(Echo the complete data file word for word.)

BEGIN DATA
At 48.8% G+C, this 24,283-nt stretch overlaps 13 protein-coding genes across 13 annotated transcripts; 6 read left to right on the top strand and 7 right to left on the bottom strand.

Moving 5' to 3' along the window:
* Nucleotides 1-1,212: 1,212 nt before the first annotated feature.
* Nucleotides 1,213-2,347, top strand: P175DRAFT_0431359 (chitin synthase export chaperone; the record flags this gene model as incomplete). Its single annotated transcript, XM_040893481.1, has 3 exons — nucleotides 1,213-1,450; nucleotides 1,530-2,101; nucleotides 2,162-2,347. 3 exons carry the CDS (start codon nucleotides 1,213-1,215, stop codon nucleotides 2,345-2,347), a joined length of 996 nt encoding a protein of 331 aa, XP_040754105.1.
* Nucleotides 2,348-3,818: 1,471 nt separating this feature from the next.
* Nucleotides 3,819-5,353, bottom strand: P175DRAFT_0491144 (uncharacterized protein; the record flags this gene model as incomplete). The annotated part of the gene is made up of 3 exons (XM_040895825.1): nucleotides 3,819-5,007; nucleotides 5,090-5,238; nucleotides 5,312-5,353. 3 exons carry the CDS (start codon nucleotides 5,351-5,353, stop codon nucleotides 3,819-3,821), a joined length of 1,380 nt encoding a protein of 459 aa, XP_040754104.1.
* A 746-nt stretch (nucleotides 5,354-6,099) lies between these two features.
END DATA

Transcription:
At 48.8% G+C, this 24,283-nt stretch overlaps 13 protein-coding genes across 13 annotated transcripts; 6 read left to right on the top strand and 7 right to left on the bottom strand.

Moving 5' to 3' along the window:
* Nucleotides 1-1,212: 1,212 nt before the first annotated feature.
* Nucleotides 1,213-2,347, top strand: P175DRAFT_0431359 (chitin synthase export chaperone; the record flags this gene model as incomplete). Its single annotated transcript, XM_040893481.1, has 3 exons — nucleotides 1,213-1,450; nucleotides 1,530-2,101; nucleotides 2,162-2,347. 3 exons carry the CDS (start codon nucleotides 1,213-1,215, stop codon nucleotides 2,345-2,347), a joined length of 996 nt encoding a protein of 331 aa, XP_040754105.1.
* Nucleotides 2,348-3,818: 1,471 nt separating this feature from the next.
* Nucleotides 3,819-5,353, bottom strand: P175DRAFT_0491144 (uncharacterized protein; the record flags this gene model as incomplete). The annotated part of the gene is made up of 3 exons (XM_040895825.1): nucleotides 3,819-5,007; nucleotides 5,090-5,238; nucleotides 5,312-5,353. 3 exons carry the CDS (start codon nucleotides 5,351-5,353, stop codon nucleotides 3,819-3,821), a joined length of 1,380 nt encoding a protein of 459 aa, XP_040754104.1.
* A 746-nt stretch (nucleotides 5,354-6,099) lies between these two features.